Judge McMahon, citing James Madison and French philosopher Montesquieu, noted the Founders’ tyrannical fear of placing executive and judicial power in a single individual or institution.  The judge rejected the Hamiltonian view of due process as limited to the judicial branch, and stated that the Constitutional due process right, emanating from the Magna Charta’s “by the law of the land” provision, requires the government to give notice of a proposed action and opportunity to be heard before imposing an adverse action.

Judge McMahon, citing the hundreds of thousands of American citizen deaths during the Civil War, conceded that these due process requirements do not apply to combatants actively engaged in armed combat against the United States.  But she countered that the 2011 killings of U.S. citizens Anwar Al-Awlaki, his son, Abdulrahman Al-Awlaki, and Samir Khan, were hundreds of miles away from any battlefield.  The court observed that the activities in which these three were alleged to have engaged constituted treason, but that “the Founders contemplated that traitors would be dealt with by the courts of law, not by unilateral action of the Executive.”

Acknowledging that the matter is not “straightforward,” the court stated that “there are indeed legitimate reasons, historical and legal, to question the legality of killings unilaterally authorized by the Executive that take place otherwise than on a ‘hot’ field of battle.  The judge sympathized with the Times and the ACLU and would clearly prefer the DoJ’s legal basis for the program be publicly disclosed to “allow for intelligent discussion and assessment of a tactic that (like torture before it) remains hotly debated.” The court lamented the “Alice-in-Wonderland” nature of her ruling, stating:

I can find no way around the thicket of laws and precedents that effectively allow the Executive Branch of our Government to proclaim as perfectly lawful certain actions that seem on their face incompatible with our Constitution and laws, while keeping the reasons for their conclusion a secret.

Court Expands Mental Process Privilege for Administrative Law Judges

The Iowa Supreme Court, deciding an issue of first impression, ruled that the mental process privilege applies to administrative law judges under investigation by the State’s Ombudsman’s office. The decision, issued in Office of Citizens’ Aide/Ombudsman v. Edwards, 2012 WL 6217027 (Iowa Dec. 14, 2012), which can be accessed here, expands the mental process privilege for administrative law judges.

Mental Process Privilege

The mental process privilege protects from compelled disclosure the deliberative or mental processes of individuals, most notably administrative law judges, acting in a quasi-judicial capacity.  The privilege’s basis arises from the idea that individuals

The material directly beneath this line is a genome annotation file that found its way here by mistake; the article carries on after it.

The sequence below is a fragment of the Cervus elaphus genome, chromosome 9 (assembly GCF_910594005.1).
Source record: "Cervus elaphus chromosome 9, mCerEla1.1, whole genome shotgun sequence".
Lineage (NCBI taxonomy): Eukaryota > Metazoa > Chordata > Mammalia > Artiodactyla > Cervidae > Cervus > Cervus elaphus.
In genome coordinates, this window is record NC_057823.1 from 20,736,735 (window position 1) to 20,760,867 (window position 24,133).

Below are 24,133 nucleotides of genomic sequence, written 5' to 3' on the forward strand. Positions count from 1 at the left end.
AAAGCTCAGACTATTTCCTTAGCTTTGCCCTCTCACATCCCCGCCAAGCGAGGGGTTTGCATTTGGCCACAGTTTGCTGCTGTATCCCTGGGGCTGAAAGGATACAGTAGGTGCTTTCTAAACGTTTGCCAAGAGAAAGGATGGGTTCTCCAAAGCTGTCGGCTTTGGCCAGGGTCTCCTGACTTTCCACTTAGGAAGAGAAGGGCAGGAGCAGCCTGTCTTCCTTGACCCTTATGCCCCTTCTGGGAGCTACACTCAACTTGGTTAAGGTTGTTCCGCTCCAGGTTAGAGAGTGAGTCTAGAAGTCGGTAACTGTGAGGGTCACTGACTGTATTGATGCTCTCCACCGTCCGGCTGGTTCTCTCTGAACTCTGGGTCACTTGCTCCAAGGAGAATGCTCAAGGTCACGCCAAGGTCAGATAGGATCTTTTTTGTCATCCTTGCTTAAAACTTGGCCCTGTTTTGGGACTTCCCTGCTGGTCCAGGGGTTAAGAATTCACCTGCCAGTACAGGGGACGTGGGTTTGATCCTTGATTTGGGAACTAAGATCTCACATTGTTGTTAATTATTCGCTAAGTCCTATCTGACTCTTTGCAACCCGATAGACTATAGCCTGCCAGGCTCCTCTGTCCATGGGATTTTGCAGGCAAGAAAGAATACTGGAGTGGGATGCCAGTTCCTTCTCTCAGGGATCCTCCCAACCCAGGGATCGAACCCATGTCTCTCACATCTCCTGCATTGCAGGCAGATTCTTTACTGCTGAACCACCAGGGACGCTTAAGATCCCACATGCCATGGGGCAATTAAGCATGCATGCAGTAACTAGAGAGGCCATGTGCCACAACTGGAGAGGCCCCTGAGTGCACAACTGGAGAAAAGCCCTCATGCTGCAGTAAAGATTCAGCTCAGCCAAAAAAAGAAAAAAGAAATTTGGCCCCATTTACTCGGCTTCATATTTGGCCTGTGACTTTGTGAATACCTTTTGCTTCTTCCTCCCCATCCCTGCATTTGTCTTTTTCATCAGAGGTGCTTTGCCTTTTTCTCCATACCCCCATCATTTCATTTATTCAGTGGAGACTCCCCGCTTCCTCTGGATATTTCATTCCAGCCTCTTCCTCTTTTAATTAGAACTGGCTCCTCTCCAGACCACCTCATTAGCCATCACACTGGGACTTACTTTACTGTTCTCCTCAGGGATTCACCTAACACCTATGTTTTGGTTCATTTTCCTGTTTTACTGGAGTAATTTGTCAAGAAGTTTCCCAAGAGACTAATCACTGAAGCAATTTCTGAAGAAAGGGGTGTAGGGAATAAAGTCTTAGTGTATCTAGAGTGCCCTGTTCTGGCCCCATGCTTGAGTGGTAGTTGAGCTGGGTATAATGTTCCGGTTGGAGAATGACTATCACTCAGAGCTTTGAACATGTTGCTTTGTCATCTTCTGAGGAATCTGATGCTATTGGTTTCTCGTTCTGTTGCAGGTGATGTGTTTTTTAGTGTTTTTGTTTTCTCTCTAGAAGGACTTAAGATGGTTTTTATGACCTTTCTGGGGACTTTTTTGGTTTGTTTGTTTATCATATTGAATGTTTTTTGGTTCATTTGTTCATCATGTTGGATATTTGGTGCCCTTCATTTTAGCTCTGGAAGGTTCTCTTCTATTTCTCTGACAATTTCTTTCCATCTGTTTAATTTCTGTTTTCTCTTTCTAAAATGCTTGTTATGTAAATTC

Iowa expands mental process privilege

making administrative adjudications must be able to render independent decisions free from external and internal pressures.  And permitting compelled disclosure of an ALJ’s thought processes behind a decision would thwart that concept.  See United States v. Morgan, 313 U.S. 409 (1941); Grant v. Shalala, 989 F.2d 1332 (CTA3 1993) (Alito, J.).  Most courts hold that the privilege is qualified, meaning that it may be overcome upon a sufficient showing of need.

Facts

Iowa maintains an Ombudsman’s Office that serves as a watchdog for administrative agencies.  The Ombudsman’s Office opened an investigation into a prisoner-disciplinary decision rendered by an ALJ for the Iowa Department of Corrections (IODC).  The Ombudsman’s Office subpoenaed the ALJ to provide deposition testimony regarding the basis for her decision, but she refused citing the mental process privilege adopted in State ex rel Miller v. DeCoster, 608 N.W.2d 785 (Iowa 2000).

Ruling

The Ombudsman’s Office argued that the mental process privilege applies only in judicial proceedings and does not extend to investigations into an ALJ’s conduct.  The Iowa Supreme Court disagreed and extended the privilege to administrative investigations so long as the ALJ was acting in a quasi-judicial capacity.  The test whether an administrator functions in a quasi-judicial capacity involves determining (1) whether the questioned act involves a proceeding that requires notice and opportunity to be heard, or (2) whether the administrator determines the parties’ rights by exercising discretion in finding facts and applying the law to those facts.

Here, the IODC ALJ met those conditions, and the Court ruled that the mental process privilege applies during an Ombudsman’s investigation into her conduct.  So, while the Ombudsman may inquire at deposition into procedural steps regarding the questionable decision, he may not inquire into the ALJ’s mental processes behind that decision.

The Court also held that the mental process privilege is qualified.  The party seeking to overcome the privilege must make a “strong showing” of bad faith or improper behavior by the ALJ.  And while the burden does not require the party to conclusively prove bad faith or improper behavior, bare allegations and conclusory statements are insufficient.

Relation to Deliberative Process Privilege and Judicial Deliberative Privilege